Why is good cheese good? Why is delicious cheese delicious? Judging at WCA requires knowledge and experience to express it in an easy-to-understand manner to someone with a different background in food culture. There is no doubt that the WCA itself has contributed to the development of the universal language of cheese. 


Learn about the four stages of tasting cheese and how to take tasting notes with this definitive guide to tasting cheese.

Read our Guide to tasting cheese.

Build your cheese vocabulary

Like cheese, language is alive and ever-changing. Having experienced WCA judging a few times, joining numerous seminars, and “studying” at the Academy of Cheese as well as industry tasting events, I was blessed with the opportunity to talk with someone about the appearance, texture, and aroma of many different types of cheese.

Throughout these experiences, I managed to improve my “cheese vocabulary”, or I should say, “cheese language”. Consequently, I had some self-confidence when I decided to join the International Super Jury at WCA. Talking about cheese with judges from various countries in the process of tasting Super Gold Cheeses, which is the selection of cheeses from the first round judging in the morning, was a valuable experience. The moment I went up to the stage and started talking about cheese, I was far less nervous and could see the different level of the role of the Super Jury. Each member of the Super Jury needs to “capture” the heart of others on the stage by very eloquently describing and appealing the characteristics of the cheese they are championing or even convince others why that cheese is extraordinary.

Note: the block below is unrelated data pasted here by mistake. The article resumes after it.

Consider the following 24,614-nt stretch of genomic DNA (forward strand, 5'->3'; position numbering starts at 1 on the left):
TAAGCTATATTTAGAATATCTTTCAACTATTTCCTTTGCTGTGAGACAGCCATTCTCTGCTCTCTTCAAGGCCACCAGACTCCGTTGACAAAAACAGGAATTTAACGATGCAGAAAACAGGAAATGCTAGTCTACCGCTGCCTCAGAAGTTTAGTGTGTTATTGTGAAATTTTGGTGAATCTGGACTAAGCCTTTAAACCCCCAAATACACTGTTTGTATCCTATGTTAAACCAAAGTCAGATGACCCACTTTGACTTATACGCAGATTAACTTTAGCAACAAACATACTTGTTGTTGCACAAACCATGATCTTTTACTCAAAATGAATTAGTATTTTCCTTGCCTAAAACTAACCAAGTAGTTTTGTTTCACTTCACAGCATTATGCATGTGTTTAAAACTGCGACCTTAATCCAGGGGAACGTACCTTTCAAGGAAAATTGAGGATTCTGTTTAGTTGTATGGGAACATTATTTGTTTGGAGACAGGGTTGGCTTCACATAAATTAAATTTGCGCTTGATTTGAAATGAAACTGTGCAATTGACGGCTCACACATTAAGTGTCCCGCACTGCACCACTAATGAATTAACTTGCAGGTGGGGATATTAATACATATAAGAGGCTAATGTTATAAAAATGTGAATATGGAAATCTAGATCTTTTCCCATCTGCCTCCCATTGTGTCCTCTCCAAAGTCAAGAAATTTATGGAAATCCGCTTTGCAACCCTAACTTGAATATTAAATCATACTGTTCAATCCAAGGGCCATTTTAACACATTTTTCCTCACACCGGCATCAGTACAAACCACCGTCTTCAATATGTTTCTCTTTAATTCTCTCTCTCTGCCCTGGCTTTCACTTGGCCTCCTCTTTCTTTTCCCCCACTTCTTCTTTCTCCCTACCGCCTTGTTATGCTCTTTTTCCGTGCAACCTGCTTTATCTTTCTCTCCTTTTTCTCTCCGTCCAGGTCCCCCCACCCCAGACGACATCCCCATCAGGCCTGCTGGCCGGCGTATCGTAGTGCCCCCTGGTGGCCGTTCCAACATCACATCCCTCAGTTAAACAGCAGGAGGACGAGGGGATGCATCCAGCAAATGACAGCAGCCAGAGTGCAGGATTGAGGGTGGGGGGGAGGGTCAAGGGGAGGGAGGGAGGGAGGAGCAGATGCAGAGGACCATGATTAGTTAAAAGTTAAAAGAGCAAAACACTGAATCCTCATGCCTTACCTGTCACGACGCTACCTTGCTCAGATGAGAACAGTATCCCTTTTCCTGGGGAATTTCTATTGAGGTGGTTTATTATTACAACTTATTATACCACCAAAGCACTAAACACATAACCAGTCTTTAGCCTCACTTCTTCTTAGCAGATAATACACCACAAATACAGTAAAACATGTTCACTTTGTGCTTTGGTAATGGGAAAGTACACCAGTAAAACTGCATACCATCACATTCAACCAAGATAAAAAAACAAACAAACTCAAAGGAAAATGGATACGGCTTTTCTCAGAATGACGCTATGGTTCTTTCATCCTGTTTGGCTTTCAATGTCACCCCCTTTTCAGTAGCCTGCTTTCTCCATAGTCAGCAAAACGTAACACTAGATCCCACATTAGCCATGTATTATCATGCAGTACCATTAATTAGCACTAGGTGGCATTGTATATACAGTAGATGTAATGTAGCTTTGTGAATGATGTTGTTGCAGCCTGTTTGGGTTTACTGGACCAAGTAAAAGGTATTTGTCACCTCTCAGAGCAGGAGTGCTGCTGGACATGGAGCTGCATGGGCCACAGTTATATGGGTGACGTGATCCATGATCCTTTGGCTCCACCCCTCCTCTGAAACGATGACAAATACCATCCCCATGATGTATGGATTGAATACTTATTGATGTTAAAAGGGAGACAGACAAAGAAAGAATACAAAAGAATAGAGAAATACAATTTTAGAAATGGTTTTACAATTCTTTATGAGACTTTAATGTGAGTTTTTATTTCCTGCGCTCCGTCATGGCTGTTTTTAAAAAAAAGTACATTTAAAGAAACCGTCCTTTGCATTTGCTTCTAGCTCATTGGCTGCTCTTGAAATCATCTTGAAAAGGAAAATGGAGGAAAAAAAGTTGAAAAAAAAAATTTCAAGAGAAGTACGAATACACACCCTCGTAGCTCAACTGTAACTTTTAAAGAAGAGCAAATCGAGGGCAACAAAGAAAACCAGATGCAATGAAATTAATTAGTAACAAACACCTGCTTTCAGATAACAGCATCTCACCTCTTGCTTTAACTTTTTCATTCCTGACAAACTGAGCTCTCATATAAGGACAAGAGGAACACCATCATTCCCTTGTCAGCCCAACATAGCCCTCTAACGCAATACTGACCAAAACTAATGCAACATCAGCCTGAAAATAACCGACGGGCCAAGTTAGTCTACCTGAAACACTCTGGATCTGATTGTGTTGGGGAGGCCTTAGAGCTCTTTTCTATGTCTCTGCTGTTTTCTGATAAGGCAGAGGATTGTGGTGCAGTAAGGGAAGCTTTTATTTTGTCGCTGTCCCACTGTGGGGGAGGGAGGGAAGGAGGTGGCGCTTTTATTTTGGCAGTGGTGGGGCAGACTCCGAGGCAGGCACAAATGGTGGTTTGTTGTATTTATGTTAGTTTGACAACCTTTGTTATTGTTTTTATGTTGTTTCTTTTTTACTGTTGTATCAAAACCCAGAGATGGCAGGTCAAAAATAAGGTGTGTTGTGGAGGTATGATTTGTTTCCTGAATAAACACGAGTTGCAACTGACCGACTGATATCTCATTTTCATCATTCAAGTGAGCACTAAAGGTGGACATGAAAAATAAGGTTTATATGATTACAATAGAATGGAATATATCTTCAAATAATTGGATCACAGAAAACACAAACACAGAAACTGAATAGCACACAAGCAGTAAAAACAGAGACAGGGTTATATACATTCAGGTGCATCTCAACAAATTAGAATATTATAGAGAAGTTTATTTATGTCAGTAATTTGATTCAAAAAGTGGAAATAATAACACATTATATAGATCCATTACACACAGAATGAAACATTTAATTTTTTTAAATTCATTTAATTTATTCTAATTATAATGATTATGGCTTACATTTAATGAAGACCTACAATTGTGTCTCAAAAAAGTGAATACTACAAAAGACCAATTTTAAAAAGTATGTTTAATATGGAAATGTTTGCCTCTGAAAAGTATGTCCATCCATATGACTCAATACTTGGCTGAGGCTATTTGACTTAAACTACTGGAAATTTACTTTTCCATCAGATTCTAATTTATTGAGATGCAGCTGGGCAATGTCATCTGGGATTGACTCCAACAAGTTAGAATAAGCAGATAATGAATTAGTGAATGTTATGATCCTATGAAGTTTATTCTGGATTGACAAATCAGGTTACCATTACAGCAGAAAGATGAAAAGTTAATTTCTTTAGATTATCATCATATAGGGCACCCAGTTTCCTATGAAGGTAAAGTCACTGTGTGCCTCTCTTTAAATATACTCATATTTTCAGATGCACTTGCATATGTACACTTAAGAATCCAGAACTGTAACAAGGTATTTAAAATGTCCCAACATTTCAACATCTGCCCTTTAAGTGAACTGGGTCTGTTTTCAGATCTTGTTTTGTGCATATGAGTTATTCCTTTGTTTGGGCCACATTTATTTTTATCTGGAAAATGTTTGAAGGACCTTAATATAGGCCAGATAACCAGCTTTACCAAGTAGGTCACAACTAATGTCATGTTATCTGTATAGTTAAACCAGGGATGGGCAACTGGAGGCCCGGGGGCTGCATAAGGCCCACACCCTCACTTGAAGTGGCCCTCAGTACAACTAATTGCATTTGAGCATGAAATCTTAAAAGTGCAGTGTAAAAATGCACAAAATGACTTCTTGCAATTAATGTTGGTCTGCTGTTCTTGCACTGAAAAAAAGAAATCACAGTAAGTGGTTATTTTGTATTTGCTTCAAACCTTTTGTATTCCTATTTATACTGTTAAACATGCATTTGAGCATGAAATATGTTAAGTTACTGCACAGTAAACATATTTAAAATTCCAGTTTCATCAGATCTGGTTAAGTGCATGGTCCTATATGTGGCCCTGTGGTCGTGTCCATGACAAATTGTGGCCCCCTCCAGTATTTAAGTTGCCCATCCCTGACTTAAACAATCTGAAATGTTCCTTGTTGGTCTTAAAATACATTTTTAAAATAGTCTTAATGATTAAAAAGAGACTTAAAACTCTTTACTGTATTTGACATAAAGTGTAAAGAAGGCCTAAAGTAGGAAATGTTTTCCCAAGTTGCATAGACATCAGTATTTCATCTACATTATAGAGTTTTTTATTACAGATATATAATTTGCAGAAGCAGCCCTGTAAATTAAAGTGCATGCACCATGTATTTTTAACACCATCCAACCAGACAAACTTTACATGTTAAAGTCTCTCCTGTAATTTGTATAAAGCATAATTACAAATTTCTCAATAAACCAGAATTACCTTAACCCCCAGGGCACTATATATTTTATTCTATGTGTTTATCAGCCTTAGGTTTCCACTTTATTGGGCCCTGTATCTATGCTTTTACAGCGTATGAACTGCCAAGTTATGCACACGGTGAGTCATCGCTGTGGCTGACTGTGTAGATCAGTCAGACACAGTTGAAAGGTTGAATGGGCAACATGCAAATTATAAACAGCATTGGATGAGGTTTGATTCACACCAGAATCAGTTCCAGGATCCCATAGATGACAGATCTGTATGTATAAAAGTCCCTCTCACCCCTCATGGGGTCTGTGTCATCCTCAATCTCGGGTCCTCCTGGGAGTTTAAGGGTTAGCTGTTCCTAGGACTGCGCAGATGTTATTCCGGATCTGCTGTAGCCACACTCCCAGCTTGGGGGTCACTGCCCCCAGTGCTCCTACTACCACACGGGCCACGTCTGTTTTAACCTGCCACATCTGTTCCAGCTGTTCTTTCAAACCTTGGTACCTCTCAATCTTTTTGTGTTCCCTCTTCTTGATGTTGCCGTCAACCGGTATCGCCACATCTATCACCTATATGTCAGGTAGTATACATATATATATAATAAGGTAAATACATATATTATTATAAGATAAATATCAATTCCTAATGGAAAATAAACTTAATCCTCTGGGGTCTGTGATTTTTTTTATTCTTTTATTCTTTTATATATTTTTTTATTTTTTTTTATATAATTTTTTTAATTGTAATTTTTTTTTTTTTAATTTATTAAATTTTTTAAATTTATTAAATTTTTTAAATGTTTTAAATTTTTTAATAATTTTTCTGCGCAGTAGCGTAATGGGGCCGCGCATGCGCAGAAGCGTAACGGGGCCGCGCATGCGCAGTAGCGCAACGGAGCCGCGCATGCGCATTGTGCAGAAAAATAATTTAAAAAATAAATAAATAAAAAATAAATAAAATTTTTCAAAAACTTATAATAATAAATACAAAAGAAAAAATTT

cheese judge

Cheese language competence

The best way to become able to describe the characteristics of cheeses in an easy-to-understand manner is to build up experience. It’s not just about simply eating cheese although it is very important in life, but it’s more about tasting cheeses and describing their characteristics in a structured manner. Only when you put them into words will you improve your “cheese language”. 

The Academy of Cheese curriculum contains the “Structured Approach to Tasting Cheese” at any level where you can practice describing the characteristics of cheese and putting them into words. A guide to vocabulary is already prepared there for you. 

Through my experience at WCA 2021 Oviedo, I was able to observe my own cheese language competence, which is a totally different spectrum from second language (in my case, the English language) competence. The skill of describing the characteristics of individual cheese in clear words can also be applied to describing any foods. When I was writing a book on British Cheese in the Japanese language, which has recently been published in Japan, my “cheese language competence” was a powerful resource, and I wouldn’t be able to write a book on cheese without the cheese language skill I had acquired through the courses of the Academy of Cheese.

Judging Cheese for Japan

The Academy of Cheese course is not limited to cheese enthusiast or cheese lovers. I would highly recommend anyone who loves food or wants to build up and improve food language. The course will guide you to describe the food you love in an eloquent manner!

Kanako Mathys

Academy of Cheese

Member and Training Partner

Kanako Cheese Trainer

Kanako Mathys, is an amazing member and Training Partner for the Academy of Cheese with Culture & Culture. Kanako is fluent in both Japanese and English languages, but more importantly she is fluent in the language of cheese.

Topic: Tasting Cheese